Global supply issues weigh on local production prices - survey

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The IHS Markit PMI rose slightly to 50.3 points in March.
The IHS Markit PMI rose slightly to 50.3 points in March.
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  • Supply shortages contributed to rising inflationary pressures for firms, the IHS Markit PMI shows.
  • While firms had to deal with higher prices, there was limited pass-through to consumers.
  • Some firms introduced price discounts to encourage market demand.

Domestic production experiences cost pressures, driven by global supply chain issues, the IHS Markit indicated.

IHS Markit on Wednesday released its Purchasing Managers' Index (PMI) for March. The PMI is an indicator of private sector business performance. A figure higher than 50 indicates an improvement in the sector, while a figure below 50 indicates a deterioration.

The March PMI lifted slightly from 50.2 to 50.3. "The latest reading pointed to a marginal improvement in operating conditions," the report read.

Cost inflationary pressures picked up, as companies had to deal with input shortages linked to global supply issues, the survey revealed.

"South African firms saw a steep mark-up of input prices during March, with the rate of inflation the highest in 29 months and looking likely to accelerate further in the second quarter as global supply issues widen," said IHS Markit economist David Owen.

"… The recent Suez Canal crisis which will likely delay deliveries in April and push global prices higher," Owen added.

In a separate note on the Suez Canal interruption over a week ago, Denys Hobson, logistics and pricing analyst for Investec For Business, noted that there would likely be delays, shortages and price increases over the next two to three weeks.

Hobson expects that higher import prices will eventually be passed onto consumers.

"The additional cost pressures are becoming too high for the small and medium-sized importers. For those companies supplying bigger retailers with imported products, there is little or zero room to readjust pricing after orders have been placed," said Hobson. "As such, these costs and surcharges are likely to be passed down to the consumer in the coming months."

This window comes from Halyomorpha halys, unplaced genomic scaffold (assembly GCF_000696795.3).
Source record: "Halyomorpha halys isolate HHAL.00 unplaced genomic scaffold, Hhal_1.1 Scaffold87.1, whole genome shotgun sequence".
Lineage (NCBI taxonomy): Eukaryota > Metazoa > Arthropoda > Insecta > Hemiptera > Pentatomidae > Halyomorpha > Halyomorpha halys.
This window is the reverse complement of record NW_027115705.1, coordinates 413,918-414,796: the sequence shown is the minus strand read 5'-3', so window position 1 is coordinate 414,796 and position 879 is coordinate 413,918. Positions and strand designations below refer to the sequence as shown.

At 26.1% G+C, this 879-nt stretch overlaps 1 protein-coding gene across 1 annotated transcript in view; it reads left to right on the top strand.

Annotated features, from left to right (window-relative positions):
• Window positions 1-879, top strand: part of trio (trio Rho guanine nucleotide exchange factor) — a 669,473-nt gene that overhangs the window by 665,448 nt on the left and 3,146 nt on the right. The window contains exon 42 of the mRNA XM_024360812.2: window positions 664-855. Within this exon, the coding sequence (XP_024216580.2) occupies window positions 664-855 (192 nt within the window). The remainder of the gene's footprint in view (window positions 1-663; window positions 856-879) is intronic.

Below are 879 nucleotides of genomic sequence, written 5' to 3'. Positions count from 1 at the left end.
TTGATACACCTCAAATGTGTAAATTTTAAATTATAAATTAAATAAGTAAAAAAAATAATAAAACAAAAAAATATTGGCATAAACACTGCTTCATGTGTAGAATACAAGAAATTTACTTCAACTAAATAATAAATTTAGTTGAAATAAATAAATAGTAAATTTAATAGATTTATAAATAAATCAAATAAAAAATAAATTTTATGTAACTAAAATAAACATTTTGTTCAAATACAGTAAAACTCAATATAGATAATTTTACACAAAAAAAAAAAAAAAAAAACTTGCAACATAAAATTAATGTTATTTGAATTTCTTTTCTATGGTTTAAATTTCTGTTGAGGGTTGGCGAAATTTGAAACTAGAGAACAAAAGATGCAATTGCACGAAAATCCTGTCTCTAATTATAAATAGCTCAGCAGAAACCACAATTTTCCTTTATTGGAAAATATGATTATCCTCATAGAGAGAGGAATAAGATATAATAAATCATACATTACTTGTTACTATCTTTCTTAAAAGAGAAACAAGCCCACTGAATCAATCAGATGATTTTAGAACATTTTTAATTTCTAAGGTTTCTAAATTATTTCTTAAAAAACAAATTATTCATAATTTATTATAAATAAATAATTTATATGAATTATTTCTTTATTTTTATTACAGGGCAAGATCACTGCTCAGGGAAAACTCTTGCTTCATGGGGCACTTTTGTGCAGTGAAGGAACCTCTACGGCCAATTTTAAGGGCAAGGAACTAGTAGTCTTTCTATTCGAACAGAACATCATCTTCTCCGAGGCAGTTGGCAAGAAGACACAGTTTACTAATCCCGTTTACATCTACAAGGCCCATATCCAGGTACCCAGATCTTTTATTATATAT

While purchase prices for firms soared to their highest level since October 2018, the pass-through to customers was only partial during March. Output charges increased modestly compared to input costs, the report indicated.

Many firms also offered price discounts to stimulate demand.

On the demand side, new order volumes fell for a fifth consecutive month, the downturn was its fastest since November 2020.

"According to anecdotal evidence, coronavirus disease 2019 remained the chief factor influencing customer orders, leading to falls in both new client sales, contract renewals and export demand."

Labour market

Job reductions continued in March as companies tried to lower costs. Business expectations for the future are slightly lower than in February but still positive.

"Hopes of an end to the Covid-19 pandemic mainly drove firms' optimism, although some respondents were wary of a further decline in sales," the report read.

There may be additional supply constraints to activity in the coming months before the global rollout of vaccines can restore business confidence and global demand, said Owen.

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